The history of the United States is intertwined with the history of Native Americans, but it’s not always told that way.
In fact, ignoring or distorting Indigenous American narratives and historical events has been commonplace throughout much of U.S. history. However, a new generation of scholars aim to change that by reflecting on the struggle, survival and resurgence of American Indian nations.
One of those scholars in Ned Blackhawk, a Detroit native and history professor at Yale University who has written four books on the topic. In his latest book, “The Rediscovery of America: Native Peoples and the Unmaking of U.S. History,” Blackhawk interweaves five centuries of Native and non‑Native histories, from Spanish colonial exploration to the rise of Native American self-determination at the end of the 20th century.
Blackhawk sat down with Created Equal host Stephen Henderson on Monday to discuss the key takeaways from his new book, as well as how growing up in Detroit influenced him to pursue a career in history.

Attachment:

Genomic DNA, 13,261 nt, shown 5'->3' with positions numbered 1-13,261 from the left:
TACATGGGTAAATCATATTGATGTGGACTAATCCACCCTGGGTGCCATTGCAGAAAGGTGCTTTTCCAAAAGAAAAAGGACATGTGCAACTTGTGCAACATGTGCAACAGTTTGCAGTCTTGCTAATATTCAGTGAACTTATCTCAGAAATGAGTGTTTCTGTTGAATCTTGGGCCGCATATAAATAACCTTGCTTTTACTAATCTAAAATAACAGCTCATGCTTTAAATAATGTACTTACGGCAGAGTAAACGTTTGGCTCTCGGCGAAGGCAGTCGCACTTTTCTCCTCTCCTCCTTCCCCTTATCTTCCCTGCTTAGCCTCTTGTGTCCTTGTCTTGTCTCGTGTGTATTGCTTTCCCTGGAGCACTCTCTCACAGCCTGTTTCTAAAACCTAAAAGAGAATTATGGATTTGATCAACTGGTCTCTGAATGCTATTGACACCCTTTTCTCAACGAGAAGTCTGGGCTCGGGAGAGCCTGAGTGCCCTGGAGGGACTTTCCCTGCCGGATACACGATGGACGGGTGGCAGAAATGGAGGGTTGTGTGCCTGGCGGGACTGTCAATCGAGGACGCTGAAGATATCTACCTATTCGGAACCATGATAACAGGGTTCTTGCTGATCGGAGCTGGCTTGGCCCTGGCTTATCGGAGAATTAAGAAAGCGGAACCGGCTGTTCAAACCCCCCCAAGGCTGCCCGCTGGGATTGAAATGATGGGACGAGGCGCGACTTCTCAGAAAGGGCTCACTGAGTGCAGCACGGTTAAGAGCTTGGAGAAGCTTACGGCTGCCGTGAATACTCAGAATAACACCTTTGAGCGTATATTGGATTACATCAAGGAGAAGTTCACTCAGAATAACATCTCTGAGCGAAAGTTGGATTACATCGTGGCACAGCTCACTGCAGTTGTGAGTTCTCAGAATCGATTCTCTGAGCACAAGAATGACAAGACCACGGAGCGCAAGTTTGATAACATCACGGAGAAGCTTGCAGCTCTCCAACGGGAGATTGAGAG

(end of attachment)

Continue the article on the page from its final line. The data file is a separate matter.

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Ned Blackhawk, Ph.D is a professor of history and American Studies at Yale University, and the author of “The Rediscovery of America: Native Peoples and the Unmaking of U.S. History.” He says American history often omits details about the Native Americans who influenced the founding of this country.
“If we think of American history as beginning with puritans, patriots and presidents, we lose the capacity to see beyond those categories,” he said. “So we have to unmake some of these familiar received categories of analysis in order to see longer subject matters over time.”
Listen to Created Equal with host Stephen Henderson weekdays from 9-10 a.m. ET on 101.9 WDET and streaming on-demand.